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  • Writer's pictureToronto Suburban Team

A Look Back on 2013 Tenant Trends

As 2013 draws to a close, we wanted to share our perspective on recent tenant trends in the Greater Toronto Area (GTA) this past year:

1. Compression of space:

Since the economic downturn of 2008, tenants are finding ways to do more with less. And even though the uncertainty seems to be dissipating, the trend towards efficiency of space continues to exist. Tenants are changing the way they look at their size requirements and starting to fit more people into less or the same square footage through hoteling, smaller work stations, more collaborative spaces and less private offices.

Our team recently represented a large European organization and successfully negotiated to relocate them from a 90,000 sq.ft. facility into 70,000 sq. ft. This particular client is keeping the same number of employees, but the company has found creative solutions to make these numbers work, including desk sharing between staff who are only periodically in the office and taking advantage of efficient work design and floor plans.

The movie Office Space (top photo) demonstrates an exaggerated view of a reduced workspace. While comedic, it’s far from the reality. A more accurate depiction is the photo on the bottom. Organizations are fostering collaboration through workplace strategy, supported by Human Resources, to ensure increase productivity for employees.

A recent article in the Globe and Mail demonstrates national insurance firms like Manulife Financial leading this trend. See link below.

2. Parking Needs:

Compression of space is having a direct impact on parking requirements in the GTA. Parking allocations are typically based on a ratio per square footage leased, but with tenants fitting more employees into less square footage, tenants need more parking to make the numbers work.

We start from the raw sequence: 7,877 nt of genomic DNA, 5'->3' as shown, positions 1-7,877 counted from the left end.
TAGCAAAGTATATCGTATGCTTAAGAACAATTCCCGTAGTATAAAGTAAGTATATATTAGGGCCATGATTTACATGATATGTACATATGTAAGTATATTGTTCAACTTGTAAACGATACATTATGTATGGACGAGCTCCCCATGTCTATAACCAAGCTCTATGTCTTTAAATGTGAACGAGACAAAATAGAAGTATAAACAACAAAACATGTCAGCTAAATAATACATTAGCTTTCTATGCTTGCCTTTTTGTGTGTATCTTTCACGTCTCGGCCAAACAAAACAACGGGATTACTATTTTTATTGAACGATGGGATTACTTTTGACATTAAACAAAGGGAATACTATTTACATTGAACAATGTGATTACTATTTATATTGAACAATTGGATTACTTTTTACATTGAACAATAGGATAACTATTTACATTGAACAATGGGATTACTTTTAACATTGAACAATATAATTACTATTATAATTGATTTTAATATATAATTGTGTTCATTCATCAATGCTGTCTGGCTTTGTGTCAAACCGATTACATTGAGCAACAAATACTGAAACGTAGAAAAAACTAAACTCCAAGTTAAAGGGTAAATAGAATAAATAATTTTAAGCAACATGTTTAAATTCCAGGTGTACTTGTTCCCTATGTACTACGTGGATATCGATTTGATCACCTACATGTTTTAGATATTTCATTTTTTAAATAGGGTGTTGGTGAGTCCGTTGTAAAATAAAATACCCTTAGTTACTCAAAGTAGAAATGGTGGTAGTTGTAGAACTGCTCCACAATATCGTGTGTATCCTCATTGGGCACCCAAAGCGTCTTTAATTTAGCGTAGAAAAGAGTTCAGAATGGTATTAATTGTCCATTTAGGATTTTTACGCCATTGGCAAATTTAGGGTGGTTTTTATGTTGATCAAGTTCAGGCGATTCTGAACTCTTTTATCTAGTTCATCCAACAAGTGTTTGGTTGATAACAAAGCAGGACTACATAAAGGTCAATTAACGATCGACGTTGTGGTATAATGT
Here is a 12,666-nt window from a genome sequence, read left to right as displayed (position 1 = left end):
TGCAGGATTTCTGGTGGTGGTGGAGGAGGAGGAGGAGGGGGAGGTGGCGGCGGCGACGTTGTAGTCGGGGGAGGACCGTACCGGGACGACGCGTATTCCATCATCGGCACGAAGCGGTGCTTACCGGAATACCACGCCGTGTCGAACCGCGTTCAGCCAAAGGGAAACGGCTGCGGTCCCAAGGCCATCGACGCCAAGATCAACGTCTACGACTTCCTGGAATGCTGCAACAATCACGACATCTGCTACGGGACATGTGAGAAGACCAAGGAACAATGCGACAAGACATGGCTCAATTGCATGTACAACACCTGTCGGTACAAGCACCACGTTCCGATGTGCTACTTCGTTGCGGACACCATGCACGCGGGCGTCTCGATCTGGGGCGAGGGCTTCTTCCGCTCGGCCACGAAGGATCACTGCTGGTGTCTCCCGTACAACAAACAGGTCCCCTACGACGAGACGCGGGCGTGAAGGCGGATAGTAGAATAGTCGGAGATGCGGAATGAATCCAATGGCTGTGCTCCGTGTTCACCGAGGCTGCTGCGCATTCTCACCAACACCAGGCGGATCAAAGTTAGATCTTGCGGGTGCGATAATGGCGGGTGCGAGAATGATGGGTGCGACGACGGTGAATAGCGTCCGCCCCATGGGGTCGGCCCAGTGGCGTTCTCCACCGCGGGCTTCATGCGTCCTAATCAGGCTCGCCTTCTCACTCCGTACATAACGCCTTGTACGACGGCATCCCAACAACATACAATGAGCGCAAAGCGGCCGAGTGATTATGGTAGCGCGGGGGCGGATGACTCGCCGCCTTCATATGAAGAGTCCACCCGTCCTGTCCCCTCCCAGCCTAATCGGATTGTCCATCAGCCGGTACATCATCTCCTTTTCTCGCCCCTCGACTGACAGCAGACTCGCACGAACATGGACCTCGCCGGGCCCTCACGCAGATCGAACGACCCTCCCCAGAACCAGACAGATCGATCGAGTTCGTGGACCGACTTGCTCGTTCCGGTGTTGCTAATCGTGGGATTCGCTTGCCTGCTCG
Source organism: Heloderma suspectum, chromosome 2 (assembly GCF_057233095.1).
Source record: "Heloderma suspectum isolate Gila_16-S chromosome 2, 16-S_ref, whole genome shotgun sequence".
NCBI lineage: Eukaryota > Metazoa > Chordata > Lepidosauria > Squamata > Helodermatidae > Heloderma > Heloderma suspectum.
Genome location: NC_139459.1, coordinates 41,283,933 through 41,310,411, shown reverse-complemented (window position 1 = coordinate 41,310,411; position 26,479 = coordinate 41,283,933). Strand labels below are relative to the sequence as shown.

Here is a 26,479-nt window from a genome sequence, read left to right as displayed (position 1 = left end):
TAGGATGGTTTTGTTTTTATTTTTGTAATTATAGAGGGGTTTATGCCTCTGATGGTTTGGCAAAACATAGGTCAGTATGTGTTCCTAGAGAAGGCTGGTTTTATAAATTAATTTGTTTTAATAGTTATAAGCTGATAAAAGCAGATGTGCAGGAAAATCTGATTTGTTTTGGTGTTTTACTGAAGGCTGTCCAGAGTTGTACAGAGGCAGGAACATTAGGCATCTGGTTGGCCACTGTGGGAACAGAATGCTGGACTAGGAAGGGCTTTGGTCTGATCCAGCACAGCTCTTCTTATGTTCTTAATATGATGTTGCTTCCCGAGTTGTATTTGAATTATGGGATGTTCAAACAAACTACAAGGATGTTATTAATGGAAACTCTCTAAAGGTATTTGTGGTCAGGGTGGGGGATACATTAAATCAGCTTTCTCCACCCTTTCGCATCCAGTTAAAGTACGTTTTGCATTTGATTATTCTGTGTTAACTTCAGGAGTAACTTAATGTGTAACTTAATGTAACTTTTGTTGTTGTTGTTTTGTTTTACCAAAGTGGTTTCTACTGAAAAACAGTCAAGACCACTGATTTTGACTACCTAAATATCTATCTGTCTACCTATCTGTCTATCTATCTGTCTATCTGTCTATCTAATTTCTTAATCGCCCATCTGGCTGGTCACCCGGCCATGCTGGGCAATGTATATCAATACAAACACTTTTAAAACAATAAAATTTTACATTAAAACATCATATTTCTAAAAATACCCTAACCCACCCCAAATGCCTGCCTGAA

These days we are seeing tenants like Davis + Henderson, Ingram Micro and others requesting higher than the average 4 per 1,000 sq. ft. parking ratios and most landlords in the suburban markets are being challenged to come up with solutions to accommodate these needs.

3) Access to Transit:

Access to transit is becoming a paramount concern for tenants these days. Being on a major bus route or within close proximity to a GO or subway station is starting to look very attractive for two reasons:

1. It not only provides alternative options for employees to get to work, but it also helps alleviate some of the on-site parking needs. 2. It helps the younger, emerging talent living downtown gain hassle-free access to the suburbs.

Bank of Montreal and PWC are major organizations that started this trend by relocating into suburban buildings that offered superior transit accessibility via the TTC and GO Train/Metrolinx into and out of the downtown core.

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